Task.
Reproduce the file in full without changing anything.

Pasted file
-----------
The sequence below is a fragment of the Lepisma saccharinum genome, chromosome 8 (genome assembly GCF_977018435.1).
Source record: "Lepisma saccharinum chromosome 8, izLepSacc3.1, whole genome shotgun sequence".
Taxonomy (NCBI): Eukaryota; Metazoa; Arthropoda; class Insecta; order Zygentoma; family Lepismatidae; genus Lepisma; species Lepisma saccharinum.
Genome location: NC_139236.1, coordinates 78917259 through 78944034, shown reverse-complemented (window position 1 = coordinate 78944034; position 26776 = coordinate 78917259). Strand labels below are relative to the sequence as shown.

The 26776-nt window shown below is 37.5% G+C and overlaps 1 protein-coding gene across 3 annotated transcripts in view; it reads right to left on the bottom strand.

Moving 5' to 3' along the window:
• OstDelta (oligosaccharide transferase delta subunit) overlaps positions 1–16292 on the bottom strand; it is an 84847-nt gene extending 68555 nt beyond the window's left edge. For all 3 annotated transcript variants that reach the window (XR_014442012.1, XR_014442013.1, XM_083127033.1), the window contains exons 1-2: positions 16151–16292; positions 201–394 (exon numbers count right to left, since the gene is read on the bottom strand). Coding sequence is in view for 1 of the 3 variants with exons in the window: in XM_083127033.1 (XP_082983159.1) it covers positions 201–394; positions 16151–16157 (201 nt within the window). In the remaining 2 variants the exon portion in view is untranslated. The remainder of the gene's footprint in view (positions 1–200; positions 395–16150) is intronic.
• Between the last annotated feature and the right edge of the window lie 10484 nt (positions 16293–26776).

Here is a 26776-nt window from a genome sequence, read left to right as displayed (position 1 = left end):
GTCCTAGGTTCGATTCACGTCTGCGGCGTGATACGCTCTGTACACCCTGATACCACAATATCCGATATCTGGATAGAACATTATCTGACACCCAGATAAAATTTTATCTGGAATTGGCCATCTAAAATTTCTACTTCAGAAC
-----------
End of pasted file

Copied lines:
The sequence below is a fragment of the Lepisma saccharinum genome, chromosome 8 (genome assembly GCF_977018435.1).
Source record: "Lepisma saccharinum chromosome 8, izLepSacc3.1, whole genome shotgun sequence".
Taxonomy (NCBI): Eukaryota; Metazoa; Arthropoda; class Insecta; order Zygentoma; family Lepismatidae; genus Lepisma; species Lepisma saccharinum.
Genome location: NC_139236.1, coordinates 78917259 through 78944034, shown reverse-complemented (window position 1 = coordinate 78944034; position 26776 = coordinate 78917259). Strand labels below are relative to the sequence as shown.

The 26776-nt window shown below is 37.5% G+C and overlaps 1 protein-coding gene across 3 annotated transcripts in view; it reads right to left on the bottom strand.

Moving 5' to 3' along the window:
• OstDelta (oligosaccharide transferase delta subunit) overlaps positions 1–16292 on the bottom strand; it is an 84847-nt gene extending 68555 nt beyond the window's left edge. For all 3 annotated transcript variants that reach the window (XR_014442012.1, XR_014442013.1, XM_083127033.1), the window contains exons 1-2: positions 16151–16292; positions 201–394 (exon numbers count right to left, since the gene is read on the bottom strand). Coding sequence is in view for 1 of the 3 variants with exons in the window: in XM_083127033.1 (XP_082983159.1) it covers positions 201–394; positions 16151–16157 (201 nt within the window). In the remaining 2 variants the exon portion in view is untranslated. The remainder of the gene's footprint in view (positions 1–200; positions 395–16150) is intronic.
• Between the last annotated feature and the right edge of the window lie 10484 nt (positions 16293–26776).

Here is a 26776-nt window from a genome sequence, read left to right as displayed (position 1 = left end):
GTCCTAGGTTCGATTCACGTCTGCGGCGTGATACGCTCTGTACACCCTGATACCACAATATCCGATATCTGGATAGAACATTATCTGACACCCAGATAAAATTTTATCTGGAATTGGCCATCTAAAATTTCTACTTCAGAAC